The role of Cabinet Secretary is expected to be diluted with Downing Street assuming some of its responsibilities, in the latest shake-up of Whitehall.
Simon Case, permanent secretary in Number 10, would reportedly take on some of the responsibilities of Sir Mark Sedwill, the outgoing Cabinet Secretary, under plans understood to be favoured by Dominic Cummings, the Prime Minister’s chief aide.
While the Cabinet Secretary will continue to head the civil service, officials responsible for dealing with other government departments could report to Mr Case instead.
Meanwhile a new “delivery unit” is expected to be set up in the Cabinet Office as part of Mr Cummings' drive to speed up policymaking.
Sir Mark stepped down as Cabinet Secretary and National Security Advisor on Sunday, amid a continued government shake-up of Whitehall. David Frost, currently the UK’s chief Brexit negotiator, will replace Sir Mark as National Security Adviser, while a new Cabinet Secretary is yet to be appointed.
Mr Case, formerly Private Secretary to the Duke of Cambridge, was brought in to Number 10 as permanent secretary during the Covid crisis. Downing Street sources this week said Mr Case is expected to return to the Palace when he leaves Number 10.
However a source told the Telegraph Mr Case may expand his role by taking on further control of the Cabinet Office from his current position in Number 10, under plans understood to be favoured by Mr Cummings.
The source added that Michael Gove, the minister for the Cabinet Office, is also expected to play a key role in the restructuring of the department.
Mr Gove sits on a new Domestic and Economic Strategy committee, alongside Rishi Sunak and the Prime Minister, who chairs it.
The head of the Economic and Domestic Affairs Secretariat, who currently reports to the Cabinet Secretary, would report to Mr Case instead, according to plans reported in the Spectator magazine.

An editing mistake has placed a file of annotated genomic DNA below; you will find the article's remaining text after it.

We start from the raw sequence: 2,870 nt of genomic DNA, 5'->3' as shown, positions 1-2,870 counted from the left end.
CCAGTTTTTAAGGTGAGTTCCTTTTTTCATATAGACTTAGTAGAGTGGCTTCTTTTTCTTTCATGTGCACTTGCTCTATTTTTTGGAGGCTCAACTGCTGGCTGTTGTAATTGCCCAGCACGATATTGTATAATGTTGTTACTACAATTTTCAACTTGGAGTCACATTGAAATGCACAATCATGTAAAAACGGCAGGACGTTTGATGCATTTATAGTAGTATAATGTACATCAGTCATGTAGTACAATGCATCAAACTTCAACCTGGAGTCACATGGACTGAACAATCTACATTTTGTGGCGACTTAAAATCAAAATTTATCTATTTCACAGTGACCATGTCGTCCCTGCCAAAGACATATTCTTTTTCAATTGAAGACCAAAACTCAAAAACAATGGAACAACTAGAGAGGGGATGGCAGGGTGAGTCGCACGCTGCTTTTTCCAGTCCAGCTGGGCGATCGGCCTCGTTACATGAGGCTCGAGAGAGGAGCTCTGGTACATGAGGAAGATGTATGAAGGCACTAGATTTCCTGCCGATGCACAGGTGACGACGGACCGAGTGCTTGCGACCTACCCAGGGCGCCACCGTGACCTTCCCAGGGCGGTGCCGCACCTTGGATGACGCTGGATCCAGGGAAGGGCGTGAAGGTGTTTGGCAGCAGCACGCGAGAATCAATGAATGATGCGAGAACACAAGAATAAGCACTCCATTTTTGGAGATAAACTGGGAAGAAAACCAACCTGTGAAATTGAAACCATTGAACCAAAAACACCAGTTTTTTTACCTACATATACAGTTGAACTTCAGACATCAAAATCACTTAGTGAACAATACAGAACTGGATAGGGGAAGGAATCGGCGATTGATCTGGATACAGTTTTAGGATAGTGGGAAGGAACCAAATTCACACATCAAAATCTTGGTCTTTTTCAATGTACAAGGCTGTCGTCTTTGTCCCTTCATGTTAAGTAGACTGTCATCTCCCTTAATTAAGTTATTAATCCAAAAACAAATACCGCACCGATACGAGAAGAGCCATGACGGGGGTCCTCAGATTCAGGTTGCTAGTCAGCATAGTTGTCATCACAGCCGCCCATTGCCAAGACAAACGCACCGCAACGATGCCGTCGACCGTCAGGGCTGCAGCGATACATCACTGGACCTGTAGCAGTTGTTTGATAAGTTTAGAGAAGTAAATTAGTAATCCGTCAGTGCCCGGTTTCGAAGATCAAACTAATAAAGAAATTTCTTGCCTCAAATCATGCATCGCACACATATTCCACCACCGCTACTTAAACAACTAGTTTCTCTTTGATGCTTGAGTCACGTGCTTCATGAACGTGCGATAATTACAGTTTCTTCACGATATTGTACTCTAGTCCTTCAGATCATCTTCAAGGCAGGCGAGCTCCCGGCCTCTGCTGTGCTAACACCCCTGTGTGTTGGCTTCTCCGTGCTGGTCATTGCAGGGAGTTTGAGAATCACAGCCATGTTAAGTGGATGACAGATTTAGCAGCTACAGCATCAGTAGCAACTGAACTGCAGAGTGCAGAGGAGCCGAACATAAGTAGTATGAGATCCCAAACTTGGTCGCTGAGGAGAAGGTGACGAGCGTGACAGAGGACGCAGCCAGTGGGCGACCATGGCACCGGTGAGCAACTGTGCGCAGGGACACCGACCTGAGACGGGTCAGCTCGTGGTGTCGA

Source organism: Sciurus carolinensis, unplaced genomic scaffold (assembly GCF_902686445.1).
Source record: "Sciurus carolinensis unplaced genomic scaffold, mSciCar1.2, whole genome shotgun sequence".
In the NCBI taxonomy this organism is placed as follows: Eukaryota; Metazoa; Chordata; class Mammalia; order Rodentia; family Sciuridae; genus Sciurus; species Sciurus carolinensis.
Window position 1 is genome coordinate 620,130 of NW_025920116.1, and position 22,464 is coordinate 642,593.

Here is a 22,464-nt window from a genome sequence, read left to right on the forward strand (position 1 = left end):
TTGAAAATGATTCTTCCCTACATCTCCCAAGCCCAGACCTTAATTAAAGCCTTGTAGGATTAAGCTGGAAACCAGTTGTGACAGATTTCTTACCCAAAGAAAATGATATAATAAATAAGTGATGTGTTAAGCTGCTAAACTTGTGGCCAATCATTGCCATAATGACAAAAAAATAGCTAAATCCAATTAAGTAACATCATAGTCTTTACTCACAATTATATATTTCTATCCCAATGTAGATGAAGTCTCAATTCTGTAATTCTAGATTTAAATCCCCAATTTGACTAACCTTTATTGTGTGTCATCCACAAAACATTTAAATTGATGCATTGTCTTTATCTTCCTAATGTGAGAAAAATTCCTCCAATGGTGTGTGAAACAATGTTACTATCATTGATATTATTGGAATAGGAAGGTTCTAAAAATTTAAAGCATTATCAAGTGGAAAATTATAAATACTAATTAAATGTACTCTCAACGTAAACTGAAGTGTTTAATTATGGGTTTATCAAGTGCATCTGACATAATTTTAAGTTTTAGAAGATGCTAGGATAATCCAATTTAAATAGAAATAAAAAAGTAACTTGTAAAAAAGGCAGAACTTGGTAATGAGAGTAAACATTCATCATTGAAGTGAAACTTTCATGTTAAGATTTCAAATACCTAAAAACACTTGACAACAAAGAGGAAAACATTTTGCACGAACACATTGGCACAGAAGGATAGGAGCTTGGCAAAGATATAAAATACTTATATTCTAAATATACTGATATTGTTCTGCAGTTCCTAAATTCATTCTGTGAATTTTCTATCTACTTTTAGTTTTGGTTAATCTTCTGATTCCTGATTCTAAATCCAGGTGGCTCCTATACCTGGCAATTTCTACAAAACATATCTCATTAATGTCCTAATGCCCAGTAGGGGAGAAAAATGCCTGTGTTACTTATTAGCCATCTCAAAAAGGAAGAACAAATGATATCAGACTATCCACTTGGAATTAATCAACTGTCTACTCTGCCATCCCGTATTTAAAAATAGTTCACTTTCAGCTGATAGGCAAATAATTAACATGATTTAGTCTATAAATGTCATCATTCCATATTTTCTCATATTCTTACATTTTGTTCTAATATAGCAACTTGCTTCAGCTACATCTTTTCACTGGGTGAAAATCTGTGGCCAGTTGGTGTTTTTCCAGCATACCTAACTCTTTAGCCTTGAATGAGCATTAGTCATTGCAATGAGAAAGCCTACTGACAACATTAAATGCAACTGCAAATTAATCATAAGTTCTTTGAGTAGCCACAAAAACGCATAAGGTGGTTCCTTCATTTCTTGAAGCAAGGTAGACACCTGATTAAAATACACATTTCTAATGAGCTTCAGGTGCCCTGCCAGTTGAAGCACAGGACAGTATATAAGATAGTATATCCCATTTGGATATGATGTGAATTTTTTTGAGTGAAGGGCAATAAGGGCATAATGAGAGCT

The new delivery unit would also report to Mr Case under the plans.
Alex Thomas, programme director at the Institute for Government think tank and former civil servant, this week told the Telegraph the Cabinet Office currently includes a “series of particular units, like on delivering projects and experts on the constitution. What doesn’t exist is a powerful delivery unit that sits in the centre and holds departments to account to get things done.”
The departure of Sir Mark as the country’s most senior civil servant followed rumours he had been sidelined by Boris Johnson and Mr Cummings.
In a recent briefing with government aides, Mr Cummings reportedly detailed the shortcomings of the “incoherent” Cabinet Office.
However he dismissed as “media inventions” reports that he wanted to centralise power in Number 10, instead saying the intention is to create a “smaller, more focused and more elite centre”.
Asked earlier this week about Number 10 taking on some Cabinet Office responsibilities for Mr Case to oversee, a Downing Street source said such suggestions were “not true”.